Barkant is an improved forage turnip that combines higher leaf production and a purple tankard root (50% of the bulb is above the soil surface). Barkant produces high yields with good top growth. Barkant is a diploid variety, with good resistance to bolting and very good disease resistance. The high sugar content provides winter hardiness and improved palatability. Production of up to 4-6 tons/acre of dry matter under good grazing management is common. Crop maturity occurs in 60-90 days. Excellent for stockpiling and strip grazing. Barkant turnips provide an excellent option for pasture renovation break crop.
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- Vigorous white turnip
- Good leaf & root yield
- Ideal for grazing
- High energy feed
- Seeding rate is 3-5 lbs./Acre
- Plant: Spring and late Summer
Barkant is a truly improved forage turnip variety. Bred for leaf production, it out yields most other turnip varieties available. Barkant is a popular variety in countries where the use of Brassicas already is more common: New Zealand, Australia, England and other European countries.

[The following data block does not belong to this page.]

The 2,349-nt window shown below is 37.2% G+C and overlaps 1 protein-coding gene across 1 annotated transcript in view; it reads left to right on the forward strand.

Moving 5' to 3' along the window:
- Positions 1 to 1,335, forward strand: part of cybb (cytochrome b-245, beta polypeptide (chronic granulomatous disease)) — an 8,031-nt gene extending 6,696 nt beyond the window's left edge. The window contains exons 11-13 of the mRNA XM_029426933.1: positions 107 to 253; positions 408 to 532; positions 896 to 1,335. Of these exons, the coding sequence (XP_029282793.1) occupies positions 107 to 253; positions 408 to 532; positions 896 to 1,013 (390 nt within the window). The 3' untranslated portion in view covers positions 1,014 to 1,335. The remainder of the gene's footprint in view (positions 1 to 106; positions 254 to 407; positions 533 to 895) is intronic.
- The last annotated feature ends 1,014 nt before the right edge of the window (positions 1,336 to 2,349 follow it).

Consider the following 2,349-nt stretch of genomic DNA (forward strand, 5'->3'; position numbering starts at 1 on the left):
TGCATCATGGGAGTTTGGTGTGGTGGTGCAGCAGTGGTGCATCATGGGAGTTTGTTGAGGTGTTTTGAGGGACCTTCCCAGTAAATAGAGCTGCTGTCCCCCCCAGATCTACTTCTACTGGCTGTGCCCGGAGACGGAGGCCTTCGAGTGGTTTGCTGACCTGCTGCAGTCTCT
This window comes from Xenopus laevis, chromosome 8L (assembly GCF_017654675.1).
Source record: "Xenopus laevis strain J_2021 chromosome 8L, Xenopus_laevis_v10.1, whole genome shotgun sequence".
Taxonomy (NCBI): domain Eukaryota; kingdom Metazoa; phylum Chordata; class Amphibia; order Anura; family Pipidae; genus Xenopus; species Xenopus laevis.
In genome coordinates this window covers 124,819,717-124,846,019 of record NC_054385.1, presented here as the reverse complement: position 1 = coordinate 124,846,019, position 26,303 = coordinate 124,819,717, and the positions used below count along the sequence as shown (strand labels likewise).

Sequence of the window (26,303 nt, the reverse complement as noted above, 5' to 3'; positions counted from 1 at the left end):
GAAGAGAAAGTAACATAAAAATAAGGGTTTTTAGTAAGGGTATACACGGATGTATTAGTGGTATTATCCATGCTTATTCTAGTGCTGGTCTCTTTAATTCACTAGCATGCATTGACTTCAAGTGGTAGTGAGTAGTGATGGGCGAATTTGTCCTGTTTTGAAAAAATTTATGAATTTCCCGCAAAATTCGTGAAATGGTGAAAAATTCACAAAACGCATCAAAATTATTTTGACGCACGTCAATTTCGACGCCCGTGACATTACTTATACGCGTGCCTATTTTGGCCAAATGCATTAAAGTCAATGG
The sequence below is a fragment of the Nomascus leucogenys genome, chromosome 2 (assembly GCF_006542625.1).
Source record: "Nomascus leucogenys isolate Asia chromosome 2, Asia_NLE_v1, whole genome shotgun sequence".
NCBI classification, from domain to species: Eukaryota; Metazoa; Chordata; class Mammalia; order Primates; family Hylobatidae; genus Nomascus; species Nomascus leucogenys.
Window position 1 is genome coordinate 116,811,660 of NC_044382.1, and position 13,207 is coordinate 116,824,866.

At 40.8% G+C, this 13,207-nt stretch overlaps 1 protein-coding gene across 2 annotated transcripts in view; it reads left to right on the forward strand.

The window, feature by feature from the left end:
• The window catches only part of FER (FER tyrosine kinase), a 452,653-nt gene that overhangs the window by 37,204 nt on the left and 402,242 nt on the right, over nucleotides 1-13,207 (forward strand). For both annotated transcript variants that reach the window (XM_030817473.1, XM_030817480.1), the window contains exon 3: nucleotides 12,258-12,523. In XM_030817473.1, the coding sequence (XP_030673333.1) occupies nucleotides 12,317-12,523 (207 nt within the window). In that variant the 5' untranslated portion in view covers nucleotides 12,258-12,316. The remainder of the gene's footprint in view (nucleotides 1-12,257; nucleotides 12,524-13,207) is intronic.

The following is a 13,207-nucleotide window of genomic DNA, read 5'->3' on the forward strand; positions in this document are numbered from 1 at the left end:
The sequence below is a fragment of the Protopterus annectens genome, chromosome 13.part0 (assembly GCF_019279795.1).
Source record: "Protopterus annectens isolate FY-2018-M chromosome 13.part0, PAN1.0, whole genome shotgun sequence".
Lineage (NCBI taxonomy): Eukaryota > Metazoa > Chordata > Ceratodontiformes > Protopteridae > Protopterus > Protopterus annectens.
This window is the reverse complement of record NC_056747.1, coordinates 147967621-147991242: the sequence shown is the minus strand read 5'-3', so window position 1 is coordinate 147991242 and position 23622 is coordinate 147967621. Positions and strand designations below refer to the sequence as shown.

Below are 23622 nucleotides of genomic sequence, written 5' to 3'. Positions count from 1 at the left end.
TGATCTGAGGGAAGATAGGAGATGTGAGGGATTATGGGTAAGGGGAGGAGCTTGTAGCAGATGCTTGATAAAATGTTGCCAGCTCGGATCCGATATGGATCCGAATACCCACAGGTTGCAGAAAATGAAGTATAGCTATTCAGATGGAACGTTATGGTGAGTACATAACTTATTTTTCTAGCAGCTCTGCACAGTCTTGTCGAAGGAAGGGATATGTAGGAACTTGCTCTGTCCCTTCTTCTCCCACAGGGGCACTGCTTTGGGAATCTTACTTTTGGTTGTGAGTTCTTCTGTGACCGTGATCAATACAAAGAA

Barkant requires good soil drainage and a pH between 5.3 and 7.5. Seed should be planted in a firm, moist, seedbed. Barkant can be broadcasted or drilled with 6 to 8 inch rows at 2-3 pounds per acre. It is very important not to plant the seed too deep; one eighth of an inch will work best. Brassicas should be planted no longer than 2 consecutive years to prevent disease and pest problems.
- April/May: 2-3 pounds /acre
- Aug/Sept: 2-3 pounds /acre
Within the Brassicas family, turnips are the quickest specie to establish. Barkant also has the potential of being grazed multiple times. The first grazing however, will be the most important one. Both sheep and cattle can graze turnips. It is important not to graze too large of an area at once. Strip-grazing prevents both yield and quality losses due to tramping and polluting. It is also important not to overfeed the cattle when they are allowed to graze the turnips at first. Extreme high dry matter intake of Turnips (and other Brassicas) can cause health problems. Therefore, cattle should be allowed to adjust to the change of diet. Supplementing with other forages with less protein and sugars will also prevent problems.